Adapting the Message to Purchase Context

Value-based communications must not only be adjusted for product characteristics such as cost of search and benefit type, but also for the customer's purchase context. Consider the challenge facing Lenovo, a leading maker of netbook computers. Netbooks are small computers with limited computing power designed to provide inexpensive access to the Internet and basic home office functions such as word processing. The value drivers for Lenovo's netbooks are well understood. Their light weight and small size make them highly portable for travelers or students. They are exceedingly reliable because of their simple design and the fact that they run only mature operating systems such as Microsoft's Windows XP.

Given the relatively clear linkage between product attributes and customer value drivers, crafting a value message would seem to be a straightforward exercise. But consider how the message would have to be adjusted depending on the specifics of the purchase context. Suppose the target customer was a long-time laptop buyer who was thinking about replacing his five-year-old Dell computer. Since this customer has not been in the market for a new computer since before netbooks were introduced, he might not even know what a netbook is, much less that Lenovo is a leading manufacturer. At this stage of his search, the communication objective is not to demonstrate the superior value of Lenovo's products, it is simply to make him aware of the benefits of netbooks that could make them a preferable option. This might be accomplished by purchasing numerous search terms on Google such as “new laptops,” “laptop comparisons,” or “laptop performance” — so that text ads for Lenovo netbooks appear next to search results for those terms — and then providing a link to a site describing the latest innovations in personal computing such as the advent of netbooks.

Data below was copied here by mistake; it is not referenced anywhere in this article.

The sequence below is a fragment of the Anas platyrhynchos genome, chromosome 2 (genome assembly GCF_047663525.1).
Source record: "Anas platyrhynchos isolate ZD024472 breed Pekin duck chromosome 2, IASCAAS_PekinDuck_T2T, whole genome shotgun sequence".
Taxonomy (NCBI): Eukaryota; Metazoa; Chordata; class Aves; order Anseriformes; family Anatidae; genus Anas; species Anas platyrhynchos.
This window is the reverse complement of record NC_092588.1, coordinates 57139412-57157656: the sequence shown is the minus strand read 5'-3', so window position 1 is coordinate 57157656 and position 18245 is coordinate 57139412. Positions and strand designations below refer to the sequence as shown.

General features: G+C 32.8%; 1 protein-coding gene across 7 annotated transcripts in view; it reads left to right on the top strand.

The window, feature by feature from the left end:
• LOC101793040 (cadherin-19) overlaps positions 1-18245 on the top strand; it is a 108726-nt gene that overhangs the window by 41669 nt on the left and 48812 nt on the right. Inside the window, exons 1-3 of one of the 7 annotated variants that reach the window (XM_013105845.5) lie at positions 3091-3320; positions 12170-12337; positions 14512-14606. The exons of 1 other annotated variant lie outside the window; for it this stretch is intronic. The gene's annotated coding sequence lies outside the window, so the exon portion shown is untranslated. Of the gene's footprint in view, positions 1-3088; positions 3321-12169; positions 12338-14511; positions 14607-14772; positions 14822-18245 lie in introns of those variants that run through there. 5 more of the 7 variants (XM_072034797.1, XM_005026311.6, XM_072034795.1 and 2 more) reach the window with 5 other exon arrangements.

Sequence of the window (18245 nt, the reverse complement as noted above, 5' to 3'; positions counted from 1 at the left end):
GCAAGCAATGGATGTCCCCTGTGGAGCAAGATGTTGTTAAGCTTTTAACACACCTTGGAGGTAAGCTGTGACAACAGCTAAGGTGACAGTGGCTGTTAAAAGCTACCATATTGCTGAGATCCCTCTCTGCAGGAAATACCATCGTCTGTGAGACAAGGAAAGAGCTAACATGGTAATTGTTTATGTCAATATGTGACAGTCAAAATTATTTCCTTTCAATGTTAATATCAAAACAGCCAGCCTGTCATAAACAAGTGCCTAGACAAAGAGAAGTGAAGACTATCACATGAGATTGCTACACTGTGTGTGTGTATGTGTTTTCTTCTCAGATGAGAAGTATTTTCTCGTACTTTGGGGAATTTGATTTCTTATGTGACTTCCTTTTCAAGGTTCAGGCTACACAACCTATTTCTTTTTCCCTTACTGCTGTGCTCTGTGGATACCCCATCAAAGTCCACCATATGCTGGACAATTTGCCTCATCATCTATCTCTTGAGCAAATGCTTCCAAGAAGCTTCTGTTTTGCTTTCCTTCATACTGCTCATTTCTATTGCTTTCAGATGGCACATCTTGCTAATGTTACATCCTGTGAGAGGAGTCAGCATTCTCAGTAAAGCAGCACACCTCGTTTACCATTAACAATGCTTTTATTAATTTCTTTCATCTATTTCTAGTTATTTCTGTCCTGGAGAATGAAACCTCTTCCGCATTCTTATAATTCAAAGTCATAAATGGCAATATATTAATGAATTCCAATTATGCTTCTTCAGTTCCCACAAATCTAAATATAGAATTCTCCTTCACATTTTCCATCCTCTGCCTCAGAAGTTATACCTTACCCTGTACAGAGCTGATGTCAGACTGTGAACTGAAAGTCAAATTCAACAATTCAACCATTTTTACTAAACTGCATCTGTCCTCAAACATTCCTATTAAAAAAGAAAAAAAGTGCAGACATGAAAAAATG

Having learned of netbook computers as a potential option for replacing his Dell laptop, the customer is ready to gather basic information about various alternatives so that he can narrow his options to a manageable set. The goal at this stage of the buying process is to create some assurances that Lenovo's product is differentiated and worthy of further investigation. This might be accomplished with messages describing the numerous awards the product has won or the high ratings it receives from third-party sites such as CNET.

It is not until the customer has progressed from awareness and through consideration of the product that he is ready to receive and process detailed product-related value messages. So, once again, the Lenovo marketing managers must be ready to adapt market communications to detail the superior performance of their computer versus other netbooks as well as versus full-sized laptops. This might be accomplished through product comparison tools on the Lenovo website or by working with channel partners to promote differentiated features of the product. Finally, after progressing through a number of steps in his buying process, the customer may be ready to think about price-value tradeoffs and to make a purchase.

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